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      Maria Theocharakis

       

      Alex Thomas

      After teaching in China for 8 years, I returned to "Ypsi" to care for my parents in February of 2016. Seeing the decline in the Ypsilanti Township neighborhood where I was raised West Willow, I launched a career in community organizing and advocacy. My activities encompass door to door outreach, facilitating neighborhood meetings, identifying & building relationships with stakeholders/influencing organizations & people, and media production. Also conceiving, developing, and implementing programs and social activities aimed at building community and educating/empowering individuals. Some examples have been cooking classes, health fair, town halls, video podcasts and voter registration.

      This work led me to re-establishing my relationship with Avalon Housing, where I resided and helped start their tenant association in the early 90’s. I’m a member of their Board of Trustees and have authored their bi-monthly newsletter several times. I also am employed on their Community Building team in a less than 5 hour a week position at the Miller Manor property. I’m very proud of my work at the site supporting the Resident Council in serving the tenant population there.

      Ciera-Jevae "CiCi" Gordon

      RYSE Media, Arts, & Culture Program Manager

      Richmond Artist

      As the Media, Arts, & Culture (MAC) Program Manager, CiCi mentors and supports her team as they collectively elevate all art forms within RYSE. CiCi is passionate about creating spaces where youth are comfortable so they can challenge themselves and their peers in their art while building community. CiCi has worked at the African American Resource and Cultural Center at UC Santa Cruz for 4 years coordinating study jams and the Black graduation. She has taught poetry at the Santa Cruz county jail. CiCi has a BA in Sociology, has received the Dean's Award for her chapbook Incarcerated Words, All Campus Honors Awards, and placed 5th in the nation as part of the Root Slam Team. She has been on four national slam teams and currently serves as one of Richmond's Poets Laureate.



      "The title, “Concrete, Not Wood,” comes from an Oakland native artist who created a skate park in the heart of Oakland. He shared with us that it was important to use concrete, not wood, because wood eventually fades, but concrete stays. While wood is decomposable, unable to last, easy to rot in rough conditions, concrete is forever, and so is the power of our youth. Both cities are connected across the country through our collective rage and our fight for liberation of people of color and our cities."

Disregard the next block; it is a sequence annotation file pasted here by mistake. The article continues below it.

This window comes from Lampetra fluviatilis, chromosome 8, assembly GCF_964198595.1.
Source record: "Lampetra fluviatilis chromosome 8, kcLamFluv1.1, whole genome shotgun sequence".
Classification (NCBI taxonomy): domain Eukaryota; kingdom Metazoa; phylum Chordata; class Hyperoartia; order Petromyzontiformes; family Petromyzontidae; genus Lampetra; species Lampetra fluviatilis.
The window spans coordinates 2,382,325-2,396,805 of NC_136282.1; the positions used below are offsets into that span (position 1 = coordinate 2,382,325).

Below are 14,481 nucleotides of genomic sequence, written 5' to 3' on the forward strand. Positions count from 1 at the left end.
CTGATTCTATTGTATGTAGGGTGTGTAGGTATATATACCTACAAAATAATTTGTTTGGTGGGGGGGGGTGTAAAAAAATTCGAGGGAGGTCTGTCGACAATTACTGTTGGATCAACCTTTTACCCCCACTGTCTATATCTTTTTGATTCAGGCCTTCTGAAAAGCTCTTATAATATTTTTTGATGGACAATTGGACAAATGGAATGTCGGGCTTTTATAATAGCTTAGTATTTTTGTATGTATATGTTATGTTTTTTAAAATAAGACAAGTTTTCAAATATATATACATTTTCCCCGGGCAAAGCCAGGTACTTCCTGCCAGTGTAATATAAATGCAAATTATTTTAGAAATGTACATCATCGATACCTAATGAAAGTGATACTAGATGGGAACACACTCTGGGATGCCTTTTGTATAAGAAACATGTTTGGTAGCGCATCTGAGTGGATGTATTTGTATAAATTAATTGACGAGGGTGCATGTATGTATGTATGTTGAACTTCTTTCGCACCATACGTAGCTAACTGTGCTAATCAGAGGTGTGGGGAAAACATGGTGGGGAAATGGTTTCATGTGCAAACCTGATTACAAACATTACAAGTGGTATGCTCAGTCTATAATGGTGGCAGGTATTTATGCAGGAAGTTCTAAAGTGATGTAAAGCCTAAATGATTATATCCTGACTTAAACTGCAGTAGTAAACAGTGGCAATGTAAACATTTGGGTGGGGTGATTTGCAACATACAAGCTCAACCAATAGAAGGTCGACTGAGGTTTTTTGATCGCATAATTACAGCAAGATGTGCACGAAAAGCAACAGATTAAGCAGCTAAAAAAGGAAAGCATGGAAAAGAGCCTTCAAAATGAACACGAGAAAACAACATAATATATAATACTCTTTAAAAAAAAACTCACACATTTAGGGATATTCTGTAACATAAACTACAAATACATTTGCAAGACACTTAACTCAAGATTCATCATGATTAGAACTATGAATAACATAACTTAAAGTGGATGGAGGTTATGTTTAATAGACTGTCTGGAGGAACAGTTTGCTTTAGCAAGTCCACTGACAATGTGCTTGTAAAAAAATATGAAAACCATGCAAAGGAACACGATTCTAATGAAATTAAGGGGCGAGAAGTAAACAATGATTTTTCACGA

Donté Clark, Staying Power Artistic Director

      Staying Power Artistic Director

      Richmond Artist

      Donté Clark is a poet and emcee who is consistently performing across schools, conferences, poetry readings and Hip Hop shows globally. He is the former Poet Laureate of Richmond, CA, and was accepted to the VONA program, a prestigious week-long conference for writers of color. Donté’s primary focus is ending the violence that has plagued his community and impacted him deeply—he uses his art and curriculum as a call to action. His quest to heal his community through art is the focus of the documentary “Romeo Is Bleeding” on Netflix. His appearance in films like award winning “Kicks” and the new web-series “The North Pole” only catch a glimpse of his creative reach. In the last several years, Donté hosted a town hall on gun violence in Richmond, wrote and staged two plays, “Té’s Harmony” and “Po’Boys Kitchen,” and published a collection of his poetry, “KnowFreedom.” He continues to spark critical dialogue and encourages everyone to do the same.

      Molly Pershin Raynor

      Molly Pershin Raynor (she/her) is the Community Manager at 4.0 Schools. She is an educator, organizer and poet. She co-founded RAW Talent with Donté Clark, now the RYSE Center’s Performing Arts Program, which serves youth in Richmond, California. Her work is highlighted in the documentary film, "Romeo Is Bleeding" which was on Netflix. Molly won a Jefferson Award for Public Service and a Teachers 4 Social Justice Award for her work in the Bay Area. Three years ago, Molly moved home to Michigan where she is currently getting her Masters in Social Work from Eastern Michigan University and helping coordinate Staying Power. Her poetry has been featured on NPR and published in several literary magazines including Vinyl, The Rumpus, and Porkbelly Press. Molly comes from a long line of Jewish storytellers and plumbers who taught her how to bend words and weld new worlds.

       

     

  • Current Partnerships, Sponsors & Resources

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    We are grateful to our sponsors Engage @ EMU, Ann Arbor Area Community Foundation and Rackham Public Scholars, as well as our community partners- the Student Advocacy Center, Grove Studios and Ryse Center.